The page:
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Circadian Rhythm Gene May Affect Breast Cancer Spread

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Circadian Rhythm Gene May Affect Spread of Breast Cancer tanawatpontchour/fotolia, Edited by Erin Kennedy

A gene that helps regulate sleep cycles may also be a factor in the spread of some types of breast cancer to other parts of the body. This was the conclusion reached by researchers at the National Cancer Institute in Bethesda, Maryland.

When breast cancer does not metastasize, or spread, to other parts of the body, approximately 99 percent of the women affected live at least five years after their cancer is diagnosed. But when breast cancer metastasizes to other organs, that survival rate drops to only 26 percent.(1)

Metastatic tumors are clusters of cancer cells that are located away from the organ where the cancer originated. These tumors are the cause of more than 90 percent of deaths associated with human cancer.(3)

Genes are the genetic code that instructs the cells in the body how to function. Circadian rhythm genes control how circadian rhythms function.

Circadian rhythms are natural cyclical changes in the body, functioning on an approximately 24-hour clock. Your circadian rhythm can be affected by outside factors such as light and dark cycles.

Circadian rhythms exert influence on when you sleep and wake up, on your body temperature, on when hormones are released, and many other facets of your life.(4)

One particular gene associated with circadian rhythm is called the Arntl2 gene. The NCI researchers discovered that variations in this gene appear to be associated with increased likelihood that breast cancer may spread to other organs.

Senior study author Kent Hunter, a researcher at the NCI said, “Our results suggest that there is a link between inherited factors that may influence how well circadian rhythms may be regulated and the probability that breast cancer will spread,”in an article by Reuters.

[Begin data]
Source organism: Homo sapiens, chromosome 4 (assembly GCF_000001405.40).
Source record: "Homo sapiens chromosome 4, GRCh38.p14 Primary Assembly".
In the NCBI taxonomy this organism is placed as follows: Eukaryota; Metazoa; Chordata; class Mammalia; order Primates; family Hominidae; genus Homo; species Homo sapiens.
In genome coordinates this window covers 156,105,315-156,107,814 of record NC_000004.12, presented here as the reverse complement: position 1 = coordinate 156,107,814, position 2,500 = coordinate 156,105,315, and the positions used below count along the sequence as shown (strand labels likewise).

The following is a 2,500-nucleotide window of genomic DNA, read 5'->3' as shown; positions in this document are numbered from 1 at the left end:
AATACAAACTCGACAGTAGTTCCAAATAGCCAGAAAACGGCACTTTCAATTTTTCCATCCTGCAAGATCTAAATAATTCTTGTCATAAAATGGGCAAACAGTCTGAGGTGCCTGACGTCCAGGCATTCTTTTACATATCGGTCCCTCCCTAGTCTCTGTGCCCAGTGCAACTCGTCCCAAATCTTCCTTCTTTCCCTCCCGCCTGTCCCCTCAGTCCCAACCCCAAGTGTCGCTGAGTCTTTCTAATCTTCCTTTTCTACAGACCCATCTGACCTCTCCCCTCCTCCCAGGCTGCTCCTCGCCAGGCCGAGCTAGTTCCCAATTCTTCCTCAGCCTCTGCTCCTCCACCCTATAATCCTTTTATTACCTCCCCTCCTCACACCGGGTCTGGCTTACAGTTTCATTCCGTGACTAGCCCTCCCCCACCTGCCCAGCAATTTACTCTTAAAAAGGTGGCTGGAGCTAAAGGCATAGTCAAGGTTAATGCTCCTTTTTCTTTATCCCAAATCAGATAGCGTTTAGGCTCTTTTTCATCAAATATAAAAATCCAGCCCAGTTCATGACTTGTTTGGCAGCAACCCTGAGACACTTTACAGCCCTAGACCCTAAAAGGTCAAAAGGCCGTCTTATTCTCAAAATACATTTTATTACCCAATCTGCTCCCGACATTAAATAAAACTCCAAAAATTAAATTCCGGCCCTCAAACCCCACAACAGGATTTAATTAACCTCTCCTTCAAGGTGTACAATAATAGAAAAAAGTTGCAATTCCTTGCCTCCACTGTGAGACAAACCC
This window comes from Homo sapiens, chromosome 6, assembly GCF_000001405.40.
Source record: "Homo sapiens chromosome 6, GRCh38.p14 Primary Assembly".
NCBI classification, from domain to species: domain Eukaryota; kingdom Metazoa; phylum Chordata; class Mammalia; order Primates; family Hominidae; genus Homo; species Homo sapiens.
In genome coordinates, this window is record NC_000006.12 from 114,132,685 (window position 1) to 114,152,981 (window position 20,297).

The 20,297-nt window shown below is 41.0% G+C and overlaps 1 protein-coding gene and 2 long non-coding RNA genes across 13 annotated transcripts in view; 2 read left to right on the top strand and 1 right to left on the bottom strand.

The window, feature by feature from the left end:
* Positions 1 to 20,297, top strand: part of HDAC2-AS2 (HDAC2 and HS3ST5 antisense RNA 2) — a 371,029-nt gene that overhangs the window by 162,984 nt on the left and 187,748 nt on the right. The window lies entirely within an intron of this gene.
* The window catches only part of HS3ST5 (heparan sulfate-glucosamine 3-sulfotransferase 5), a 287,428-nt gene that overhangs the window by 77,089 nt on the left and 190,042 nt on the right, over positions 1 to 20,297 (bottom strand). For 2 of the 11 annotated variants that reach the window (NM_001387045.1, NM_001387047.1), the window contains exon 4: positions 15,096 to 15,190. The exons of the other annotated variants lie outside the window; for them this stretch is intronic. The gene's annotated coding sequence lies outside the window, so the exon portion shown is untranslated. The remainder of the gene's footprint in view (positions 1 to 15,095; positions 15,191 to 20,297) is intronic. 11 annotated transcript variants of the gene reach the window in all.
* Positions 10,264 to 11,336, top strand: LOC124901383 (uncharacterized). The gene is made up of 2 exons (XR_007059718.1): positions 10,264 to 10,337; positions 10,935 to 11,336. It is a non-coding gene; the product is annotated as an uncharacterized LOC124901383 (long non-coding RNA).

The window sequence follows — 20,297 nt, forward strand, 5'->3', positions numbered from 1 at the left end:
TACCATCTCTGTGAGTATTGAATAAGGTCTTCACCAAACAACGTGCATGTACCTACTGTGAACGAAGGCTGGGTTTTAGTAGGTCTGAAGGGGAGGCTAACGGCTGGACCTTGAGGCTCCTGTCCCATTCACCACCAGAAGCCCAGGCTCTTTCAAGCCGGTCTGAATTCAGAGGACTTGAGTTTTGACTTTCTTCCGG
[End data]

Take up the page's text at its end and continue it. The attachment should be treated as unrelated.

The NCI study began examining mice who had a particular type of breast cancer known as estrogen-receptor-negative breast cancer. It is harder to treat than some other types of breast cancer because it is less likely to respond to targeted hormone therapy.(1)

When the researchers applied their study results to women, they found that a specific variation in the Arntl2 gene resulted in a 29-percent lower risk of death from metastatic breast cancer in women with that variation.

The researchers believe that this discovery could help direct future research to use the Arntl2 gene as a potential target for new drugs.(1)

This connection to a gene that regulates circadian rhythms and sleep has also led some researchers to question whether the amount and quality of sleep could have an impact on the likelihood of cancer.

Amanda Phipps, an epidemiology researcher and assistant professor at the University of Washington who was not involved in the NCI study, also believes there is evidence to support the health benefits of good quality sleep.

Phipps was quoted by Reuters as having said by email, “In our own research, we recently found that breast cancer survival was poorest among women who reported, before their breast cancer diagnosis, that they typically received less than 6 hours of sleep per night.”

Current recommendations to reduce cancer risk typically focus on lifestyle improvements including eating well, exercising and not smoking. Phipps suggested that such recommendations may someday also include recommendations on healthy sleep.

If you have questions about your sleep patterns, or about your cancer risks, talk to your health care provider.

Reviewed October 11, 2016
by Michele Blacksberg RN
Edited by Jody Smith

1) Breast cancer’s spread may be influenced by circadian gene. Reuters. Lisa Rapaport. Web Retrieved October 7, 2016.

2) The Circadian Rhythm Gene <em>Arntl2</em> Is a Metastasis Susceptibility Gene for Estrogen Receptor-Negative Breast Cancer. PLOS Genetics. Ngoc-Han Ha et al. Web. Retrieved October 7, 2016.

3) The Clock Is Ticking: Countdown to Metastases. PLOS Genetics. Lunda D. Siracusa and Karen M. Bussard. Web. Retrieved October 7, 2016.

4) Circadian Rhythms Fact Sheet. National Institute of General Medical Sciences. Web. Retrieved October 7, 2016.

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We value and respect our HERWriters' experiences, but everyone is different. Many of our writers are speaking from personal experience, and what's worked for them may not work for you. Their articles are not a substitute for medical advice, although we hope you can gain knowledge from their insight.

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